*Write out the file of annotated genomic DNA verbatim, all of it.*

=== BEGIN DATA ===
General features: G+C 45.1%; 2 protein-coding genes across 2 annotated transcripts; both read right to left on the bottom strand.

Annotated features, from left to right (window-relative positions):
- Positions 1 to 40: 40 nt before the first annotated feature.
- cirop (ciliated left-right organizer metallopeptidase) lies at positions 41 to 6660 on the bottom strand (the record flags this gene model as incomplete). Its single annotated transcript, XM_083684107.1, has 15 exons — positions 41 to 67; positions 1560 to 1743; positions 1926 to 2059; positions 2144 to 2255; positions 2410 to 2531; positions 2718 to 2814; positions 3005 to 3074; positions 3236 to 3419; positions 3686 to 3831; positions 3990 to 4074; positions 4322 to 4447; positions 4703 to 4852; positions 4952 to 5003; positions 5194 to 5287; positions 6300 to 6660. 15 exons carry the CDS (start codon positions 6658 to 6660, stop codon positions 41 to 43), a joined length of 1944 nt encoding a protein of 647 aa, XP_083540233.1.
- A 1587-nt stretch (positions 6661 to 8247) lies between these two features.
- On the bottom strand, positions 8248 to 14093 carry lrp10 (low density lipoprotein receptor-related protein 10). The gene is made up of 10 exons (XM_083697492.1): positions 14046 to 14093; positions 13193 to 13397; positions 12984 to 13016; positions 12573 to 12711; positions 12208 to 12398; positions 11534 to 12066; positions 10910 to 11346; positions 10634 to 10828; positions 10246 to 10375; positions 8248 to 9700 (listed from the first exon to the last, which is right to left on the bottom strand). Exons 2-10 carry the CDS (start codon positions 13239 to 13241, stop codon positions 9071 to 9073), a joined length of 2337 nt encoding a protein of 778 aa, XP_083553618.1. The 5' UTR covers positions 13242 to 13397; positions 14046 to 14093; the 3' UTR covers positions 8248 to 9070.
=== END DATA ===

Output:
General features: G+C 45.1%; 2 protein-coding genes across 2 annotated transcripts; both read right to left on the bottom strand.

Annotated features, from left to right (window-relative positions):
- Positions 1 to 40: 40 nt before the first annotated feature.
- cirop (ciliated left-right organizer metallopeptidase) lies at positions 41 to 6660 on the bottom strand (the record flags this gene model as incomplete). Its single annotated transcript, XM_083684107.1, has 15 exons — positions 41 to 67; positions 1560 to 1743; positions 1926 to 2059; positions 2144 to 2255; positions 2410 to 2531; positions 2718 to 2814; positions 3005 to 3074; positions 3236 to 3419; positions 3686 to 3831; positions 3990 to 4074; positions 4322 to 4447; positions 4703 to 4852; positions 4952 to 5003; positions 5194 to 5287; positions 6300 to 6660. 15 exons carry the CDS (start codon positions 6658 to 6660, stop codon positions 41 to 43), a joined length of 1944 nt encoding a protein of 647 aa, XP_083540233.1.
- A 1587-nt stretch (positions 6661 to 8247) lies between these two features.
- On the bottom strand, positions 8248 to 14093 carry lrp10 (low density lipoprotein receptor-related protein 10). The gene is made up of 10 exons (XM_083697492.1): positions 14046 to 14093; positions 13193 to 13397; positions 12984 to 13016; positions 12573 to 12711; positions 12208 to 12398; positions 11534 to 12066; positions 10910 to 11346; positions 10634 to 10828; positions 10246 to 10375; positions 8248 to 9700 (listed from the first exon to the last, which is right to left on the bottom strand). Exons 2-10 carry the CDS (start codon positions 13239 to 13241, stop codon positions 9071 to 9073), a joined length of 2337 nt encoding a protein of 778 aa, XP_083553618.1. The 5' UTR covers positions 13242 to 13397; positions 14046 to 14093; the 3' UTR covers positions 8248 to 9070.